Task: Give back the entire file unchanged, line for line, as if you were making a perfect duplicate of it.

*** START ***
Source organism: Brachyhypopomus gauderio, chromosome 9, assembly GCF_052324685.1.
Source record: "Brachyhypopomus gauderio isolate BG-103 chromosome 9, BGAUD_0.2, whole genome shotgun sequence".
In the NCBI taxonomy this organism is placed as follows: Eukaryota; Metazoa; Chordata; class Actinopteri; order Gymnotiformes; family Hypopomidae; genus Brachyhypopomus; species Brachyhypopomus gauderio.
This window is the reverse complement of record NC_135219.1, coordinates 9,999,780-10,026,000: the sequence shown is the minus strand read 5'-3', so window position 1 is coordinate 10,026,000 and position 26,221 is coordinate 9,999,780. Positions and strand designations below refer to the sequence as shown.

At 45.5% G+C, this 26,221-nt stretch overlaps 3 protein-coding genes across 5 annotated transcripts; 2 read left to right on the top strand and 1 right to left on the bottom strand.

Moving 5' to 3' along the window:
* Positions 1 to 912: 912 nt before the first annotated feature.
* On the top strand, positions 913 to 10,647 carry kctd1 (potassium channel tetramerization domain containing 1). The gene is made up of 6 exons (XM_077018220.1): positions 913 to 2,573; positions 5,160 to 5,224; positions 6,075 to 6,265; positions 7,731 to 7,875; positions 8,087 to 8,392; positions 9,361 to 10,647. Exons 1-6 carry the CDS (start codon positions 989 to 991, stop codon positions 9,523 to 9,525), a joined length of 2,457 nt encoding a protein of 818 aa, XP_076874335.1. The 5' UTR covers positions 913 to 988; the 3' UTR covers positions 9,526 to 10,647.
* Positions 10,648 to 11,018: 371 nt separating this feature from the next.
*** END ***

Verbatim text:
Source organism: Brachyhypopomus gauderio, chromosome 9, assembly GCF_052324685.1.
Source record: "Brachyhypopomus gauderio isolate BG-103 chromosome 9, BGAUD_0.2, whole genome shotgun sequence".
In the NCBI taxonomy this organism is placed as follows: Eukaryota; Metazoa; Chordata; class Actinopteri; order Gymnotiformes; family Hypopomidae; genus Brachyhypopomus; species Brachyhypopomus gauderio.
This window is the reverse complement of record NC_135219.1, coordinates 9,999,780-10,026,000: the sequence shown is the minus strand read 5'-3', so window position 1 is coordinate 10,026,000 and position 26,221 is coordinate 9,999,780. Positions and strand designations below refer to the sequence as shown.

At 45.5% G+C, this 26,221-nt stretch overlaps 3 protein-coding genes across 5 annotated transcripts; 2 read left to right on the top strand and 1 right to left on the bottom strand.

Moving 5' to 3' along the window:
* Positions 1 to 912: 912 nt before the first annotated feature.
* On the top strand, positions 913 to 10,647 carry kctd1 (potassium channel tetramerization domain containing 1). The gene is made up of 6 exons (XM_077018220.1): positions 913 to 2,573; positions 5,160 to 5,224; positions 6,075 to 6,265; positions 7,731 to 7,875; positions 8,087 to 8,392; positions 9,361 to 10,647. Exons 1-6 carry the CDS (start codon positions 989 to 991, stop codon positions 9,523 to 9,525), a joined length of 2,457 nt encoding a protein of 818 aa, XP_076874335.1. The 5' UTR covers positions 913 to 988; the 3' UTR covers positions 9,526 to 10,647.
* Positions 10,648 to 11,018: 371 nt separating this feature from the next.